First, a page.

Solar Microgrid Proposed for Southern California Army Airfield

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The Joint Forces Training Base-Los Alamitos Army Airfield in Orange County, California, is planning on hosting a 30-MW solar microgrid. The California Army National Guard, which operates the airfield, would develop the microgrid.  

Air Force Base

By Samri/Shutterstock.com

The microgrid would provide increased energy resilience and security at the Joint Forces Training Base-Los Alamitos Army Airfield. The airfield’s mission is to provide critical response during emergencies in the Southern California region. A 2020 Army directive requires all of its units to ensure reliable and high-quality power and water to continuously sustain critical missions. And a Department of Defense directive requires its facilities to produce or procure at least 25% of the energy they use from renewable resources by 2025 and beyond.

According to a completed energy assessment describing the project, the California Army National Guard, with technical support from the Army’s Office of Energy Initiatives, evaluated the potential environmental, socioeconomic and cultural effects of the solar PV system, which includes energy storage and backup diesel generation.

The California Army National Guard has selected a developer to install and operate the microgrid, according to Douglas Bryceson, conservation program manager/deputy director environmental programs for the California Army National Guard. The developer’s name and details of the lease have not been announced. Project cost is also unknown. The lease is for up to 107 acres on the 1,300-acre airfield and will be approved and signed by the US Army Corps of Engineers on behalf of the Army. The developer would also run both underground and overhead interconnection lines to serve Southern California Edison’s (SCE) regional grid connection points and the airfield’s electrical infrastructure.

The single-axis-tilting solar PV arrays would be built at two separate 15-MW sites on the airfield, and the power generated would feed directly into SCE’s grid. Single-axis-tilting solar arrays were selected to prevent glint and glare for operating aircraft and nearby residents following testing, according to the environmental assessment.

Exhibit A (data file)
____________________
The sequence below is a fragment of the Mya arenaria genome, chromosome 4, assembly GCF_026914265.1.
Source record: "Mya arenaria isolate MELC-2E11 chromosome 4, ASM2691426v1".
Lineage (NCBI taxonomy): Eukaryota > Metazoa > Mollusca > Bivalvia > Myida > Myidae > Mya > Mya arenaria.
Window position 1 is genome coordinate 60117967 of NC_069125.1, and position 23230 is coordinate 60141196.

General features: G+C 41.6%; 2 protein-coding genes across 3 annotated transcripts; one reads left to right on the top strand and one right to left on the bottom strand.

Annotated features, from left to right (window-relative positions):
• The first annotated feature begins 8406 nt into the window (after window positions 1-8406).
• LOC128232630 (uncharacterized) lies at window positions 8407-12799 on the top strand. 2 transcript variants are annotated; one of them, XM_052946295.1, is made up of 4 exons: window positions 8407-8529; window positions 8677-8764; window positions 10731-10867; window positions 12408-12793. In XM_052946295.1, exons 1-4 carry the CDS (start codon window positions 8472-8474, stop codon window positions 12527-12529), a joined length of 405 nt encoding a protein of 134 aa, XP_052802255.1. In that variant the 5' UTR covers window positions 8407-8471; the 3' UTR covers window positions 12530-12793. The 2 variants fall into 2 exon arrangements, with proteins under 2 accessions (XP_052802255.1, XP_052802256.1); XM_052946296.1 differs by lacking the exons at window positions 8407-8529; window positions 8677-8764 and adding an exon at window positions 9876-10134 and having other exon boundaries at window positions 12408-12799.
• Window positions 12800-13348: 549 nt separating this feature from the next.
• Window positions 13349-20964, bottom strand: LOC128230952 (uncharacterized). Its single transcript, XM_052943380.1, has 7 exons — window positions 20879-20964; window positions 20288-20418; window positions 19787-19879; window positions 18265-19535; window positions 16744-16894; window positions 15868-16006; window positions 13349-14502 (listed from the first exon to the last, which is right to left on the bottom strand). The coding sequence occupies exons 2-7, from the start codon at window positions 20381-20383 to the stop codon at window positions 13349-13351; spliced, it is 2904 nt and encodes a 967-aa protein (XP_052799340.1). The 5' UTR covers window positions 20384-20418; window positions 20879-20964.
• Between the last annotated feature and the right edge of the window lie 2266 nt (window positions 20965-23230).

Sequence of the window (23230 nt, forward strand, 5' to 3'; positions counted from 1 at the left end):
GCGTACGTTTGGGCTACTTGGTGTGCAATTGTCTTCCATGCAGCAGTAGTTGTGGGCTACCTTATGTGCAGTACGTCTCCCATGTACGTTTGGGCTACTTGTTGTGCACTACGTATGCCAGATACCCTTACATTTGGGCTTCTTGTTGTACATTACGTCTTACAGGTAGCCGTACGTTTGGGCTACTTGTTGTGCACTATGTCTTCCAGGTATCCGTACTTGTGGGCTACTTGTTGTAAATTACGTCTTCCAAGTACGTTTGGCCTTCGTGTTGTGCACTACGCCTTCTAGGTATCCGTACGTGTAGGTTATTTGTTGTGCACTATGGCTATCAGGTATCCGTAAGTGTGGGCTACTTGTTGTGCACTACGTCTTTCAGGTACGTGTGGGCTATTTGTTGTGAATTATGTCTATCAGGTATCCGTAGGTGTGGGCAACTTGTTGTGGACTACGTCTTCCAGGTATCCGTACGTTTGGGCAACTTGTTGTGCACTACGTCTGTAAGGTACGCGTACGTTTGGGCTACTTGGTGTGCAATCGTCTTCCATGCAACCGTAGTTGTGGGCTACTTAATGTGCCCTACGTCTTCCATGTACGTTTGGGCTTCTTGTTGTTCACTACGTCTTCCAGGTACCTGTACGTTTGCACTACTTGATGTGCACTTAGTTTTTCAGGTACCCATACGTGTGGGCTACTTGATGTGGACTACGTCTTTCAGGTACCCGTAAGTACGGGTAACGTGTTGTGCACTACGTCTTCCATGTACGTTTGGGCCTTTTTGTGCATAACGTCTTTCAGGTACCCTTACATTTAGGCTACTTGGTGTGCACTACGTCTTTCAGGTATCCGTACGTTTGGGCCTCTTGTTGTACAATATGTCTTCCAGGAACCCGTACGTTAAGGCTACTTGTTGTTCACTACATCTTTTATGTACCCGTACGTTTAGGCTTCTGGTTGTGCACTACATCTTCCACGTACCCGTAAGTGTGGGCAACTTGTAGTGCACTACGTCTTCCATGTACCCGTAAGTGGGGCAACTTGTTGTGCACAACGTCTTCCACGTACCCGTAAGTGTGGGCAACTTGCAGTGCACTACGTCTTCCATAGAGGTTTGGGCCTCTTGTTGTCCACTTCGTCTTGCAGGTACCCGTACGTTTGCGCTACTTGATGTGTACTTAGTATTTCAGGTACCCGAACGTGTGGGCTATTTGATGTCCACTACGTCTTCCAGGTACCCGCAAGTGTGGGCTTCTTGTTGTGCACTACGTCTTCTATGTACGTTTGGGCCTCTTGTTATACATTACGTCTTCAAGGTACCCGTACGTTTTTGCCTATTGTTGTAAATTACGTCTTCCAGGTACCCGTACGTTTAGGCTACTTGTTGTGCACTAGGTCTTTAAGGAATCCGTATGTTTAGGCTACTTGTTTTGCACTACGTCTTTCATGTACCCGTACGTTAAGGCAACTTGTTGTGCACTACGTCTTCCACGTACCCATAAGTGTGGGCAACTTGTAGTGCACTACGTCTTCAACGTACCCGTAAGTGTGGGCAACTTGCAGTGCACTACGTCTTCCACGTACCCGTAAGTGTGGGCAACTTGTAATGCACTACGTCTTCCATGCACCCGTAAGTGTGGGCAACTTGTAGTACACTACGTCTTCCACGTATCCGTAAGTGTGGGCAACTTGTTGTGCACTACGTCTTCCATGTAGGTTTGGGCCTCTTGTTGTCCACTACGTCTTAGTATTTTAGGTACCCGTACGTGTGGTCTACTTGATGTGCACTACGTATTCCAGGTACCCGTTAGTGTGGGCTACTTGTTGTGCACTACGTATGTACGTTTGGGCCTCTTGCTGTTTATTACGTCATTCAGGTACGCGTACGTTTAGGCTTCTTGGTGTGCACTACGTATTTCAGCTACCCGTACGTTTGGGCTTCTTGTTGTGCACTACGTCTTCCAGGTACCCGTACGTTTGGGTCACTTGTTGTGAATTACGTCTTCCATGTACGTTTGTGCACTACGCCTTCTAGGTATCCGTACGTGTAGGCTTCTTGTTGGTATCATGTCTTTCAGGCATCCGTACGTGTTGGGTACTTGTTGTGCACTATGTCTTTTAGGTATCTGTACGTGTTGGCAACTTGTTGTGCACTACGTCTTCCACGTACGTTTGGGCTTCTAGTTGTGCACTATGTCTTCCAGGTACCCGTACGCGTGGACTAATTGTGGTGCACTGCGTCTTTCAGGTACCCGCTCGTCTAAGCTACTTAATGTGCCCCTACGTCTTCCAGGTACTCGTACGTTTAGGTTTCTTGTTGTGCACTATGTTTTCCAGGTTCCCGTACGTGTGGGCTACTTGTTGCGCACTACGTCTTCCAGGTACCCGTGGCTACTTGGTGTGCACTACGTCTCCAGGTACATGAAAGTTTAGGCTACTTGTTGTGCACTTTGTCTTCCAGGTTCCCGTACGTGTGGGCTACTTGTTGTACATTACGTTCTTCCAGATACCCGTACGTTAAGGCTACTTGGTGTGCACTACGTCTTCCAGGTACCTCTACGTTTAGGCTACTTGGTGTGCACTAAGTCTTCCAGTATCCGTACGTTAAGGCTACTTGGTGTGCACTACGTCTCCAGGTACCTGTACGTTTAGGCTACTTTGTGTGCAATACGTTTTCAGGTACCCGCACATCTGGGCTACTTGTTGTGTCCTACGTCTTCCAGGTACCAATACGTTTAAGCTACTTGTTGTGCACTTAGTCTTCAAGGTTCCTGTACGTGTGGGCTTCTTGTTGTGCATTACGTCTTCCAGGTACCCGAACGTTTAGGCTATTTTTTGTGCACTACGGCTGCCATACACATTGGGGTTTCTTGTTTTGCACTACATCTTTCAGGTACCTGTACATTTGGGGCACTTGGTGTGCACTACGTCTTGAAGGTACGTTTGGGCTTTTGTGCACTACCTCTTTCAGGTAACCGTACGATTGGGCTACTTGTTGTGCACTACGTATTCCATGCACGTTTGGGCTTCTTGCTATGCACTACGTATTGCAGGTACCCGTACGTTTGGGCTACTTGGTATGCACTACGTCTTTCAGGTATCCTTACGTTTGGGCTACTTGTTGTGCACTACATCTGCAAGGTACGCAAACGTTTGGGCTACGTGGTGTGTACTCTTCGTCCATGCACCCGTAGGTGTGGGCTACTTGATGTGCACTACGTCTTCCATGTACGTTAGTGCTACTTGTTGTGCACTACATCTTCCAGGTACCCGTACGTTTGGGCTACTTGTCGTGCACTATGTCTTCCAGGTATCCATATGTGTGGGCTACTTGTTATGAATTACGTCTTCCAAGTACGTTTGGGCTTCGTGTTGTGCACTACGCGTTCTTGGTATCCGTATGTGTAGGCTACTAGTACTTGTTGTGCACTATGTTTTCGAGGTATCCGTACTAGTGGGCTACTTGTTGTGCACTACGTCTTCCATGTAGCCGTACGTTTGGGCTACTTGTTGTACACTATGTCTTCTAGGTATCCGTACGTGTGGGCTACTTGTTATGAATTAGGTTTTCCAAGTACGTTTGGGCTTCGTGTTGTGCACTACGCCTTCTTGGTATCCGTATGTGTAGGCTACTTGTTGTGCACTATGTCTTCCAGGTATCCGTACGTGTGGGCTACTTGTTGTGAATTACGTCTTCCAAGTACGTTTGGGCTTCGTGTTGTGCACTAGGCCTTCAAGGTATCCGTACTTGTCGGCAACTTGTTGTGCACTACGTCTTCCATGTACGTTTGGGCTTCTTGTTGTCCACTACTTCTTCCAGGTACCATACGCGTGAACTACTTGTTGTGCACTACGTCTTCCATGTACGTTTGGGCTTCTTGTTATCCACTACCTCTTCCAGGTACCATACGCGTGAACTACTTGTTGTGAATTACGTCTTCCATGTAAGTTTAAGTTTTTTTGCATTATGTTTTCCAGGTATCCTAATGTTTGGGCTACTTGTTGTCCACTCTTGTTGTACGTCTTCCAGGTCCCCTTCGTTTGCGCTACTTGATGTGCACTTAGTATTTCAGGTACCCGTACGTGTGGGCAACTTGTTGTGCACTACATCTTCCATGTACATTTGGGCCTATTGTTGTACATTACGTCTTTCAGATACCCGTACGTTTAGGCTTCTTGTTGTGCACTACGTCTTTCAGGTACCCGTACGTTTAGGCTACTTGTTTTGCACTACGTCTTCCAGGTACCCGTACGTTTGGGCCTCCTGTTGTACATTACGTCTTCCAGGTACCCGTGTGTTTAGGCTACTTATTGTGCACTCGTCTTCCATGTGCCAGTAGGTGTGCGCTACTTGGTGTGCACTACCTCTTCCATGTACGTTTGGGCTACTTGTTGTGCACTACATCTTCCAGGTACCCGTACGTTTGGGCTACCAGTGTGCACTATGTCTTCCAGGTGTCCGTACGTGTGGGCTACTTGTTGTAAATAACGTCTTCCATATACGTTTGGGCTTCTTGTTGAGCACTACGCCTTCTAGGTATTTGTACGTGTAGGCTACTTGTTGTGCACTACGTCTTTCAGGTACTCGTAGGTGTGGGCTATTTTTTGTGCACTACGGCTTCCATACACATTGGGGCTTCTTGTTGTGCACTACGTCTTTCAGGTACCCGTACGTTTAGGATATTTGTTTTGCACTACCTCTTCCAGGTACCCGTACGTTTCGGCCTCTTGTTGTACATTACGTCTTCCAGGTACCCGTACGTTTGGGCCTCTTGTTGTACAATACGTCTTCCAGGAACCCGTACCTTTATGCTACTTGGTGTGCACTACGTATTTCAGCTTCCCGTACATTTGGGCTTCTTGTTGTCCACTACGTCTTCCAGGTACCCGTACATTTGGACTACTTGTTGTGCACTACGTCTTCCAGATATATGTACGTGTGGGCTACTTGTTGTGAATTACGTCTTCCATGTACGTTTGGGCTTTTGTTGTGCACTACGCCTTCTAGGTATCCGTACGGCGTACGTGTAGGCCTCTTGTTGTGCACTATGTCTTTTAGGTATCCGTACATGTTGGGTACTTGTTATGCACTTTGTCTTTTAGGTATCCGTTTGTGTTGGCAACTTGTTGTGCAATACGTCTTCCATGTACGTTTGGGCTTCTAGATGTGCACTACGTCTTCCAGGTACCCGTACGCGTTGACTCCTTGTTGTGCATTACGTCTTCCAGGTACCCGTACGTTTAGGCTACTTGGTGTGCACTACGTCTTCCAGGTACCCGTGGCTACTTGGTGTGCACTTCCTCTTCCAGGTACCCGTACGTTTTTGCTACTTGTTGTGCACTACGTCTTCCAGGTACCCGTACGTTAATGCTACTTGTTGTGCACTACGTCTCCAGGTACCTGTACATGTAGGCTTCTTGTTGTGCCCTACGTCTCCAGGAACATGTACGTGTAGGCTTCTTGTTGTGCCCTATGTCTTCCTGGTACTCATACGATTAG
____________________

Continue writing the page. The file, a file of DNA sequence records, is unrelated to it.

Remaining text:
The battery energy storage system (BESS), to be co-located on the sites, would store power and release it to the regional grid when power is not being produced by the solar arrays, for example, when the sun is not shining. The diesel generation would be located at a separate nearby site. The microgrid would operate independently if the grid goes down because of natural disaster or terrorism. 

If either of those events happen, one solar array and one BESS would provide the nominal 3-MW emergency power requirement to the airfield. If they were unable to provide that power, the diesel-fired generation would meet the 3-MW requirement, according to the environmental assessment. The current plan is for the other solar array and BESS to not be connected to the microgrid and instead provide power only to the regional grid. However, at some point in the future, the solar PV array and BESS could be connected to the second system to also provide energy to the installation during a grid outage

The California Army National Guard and the National Guard Bureau, the lead federal agency, will execute the contract on the basis of there being no significant environmental impact of the project once it is built.

The Joint Forces Training Base-Los Alamitos Army Airfield is owned by the Army and operated by the California Army National Guard. It is located about 20 miles southeast of Los Angeles and five miles from the Pacific Ocean. It is home to a variety of California National Guard and US Army Reserve units and hosts many other military and civilian organizations.

Learn about other military microgrids in California. Join us for Microgrid California, a one-day educational forum October 5 in Foster City.

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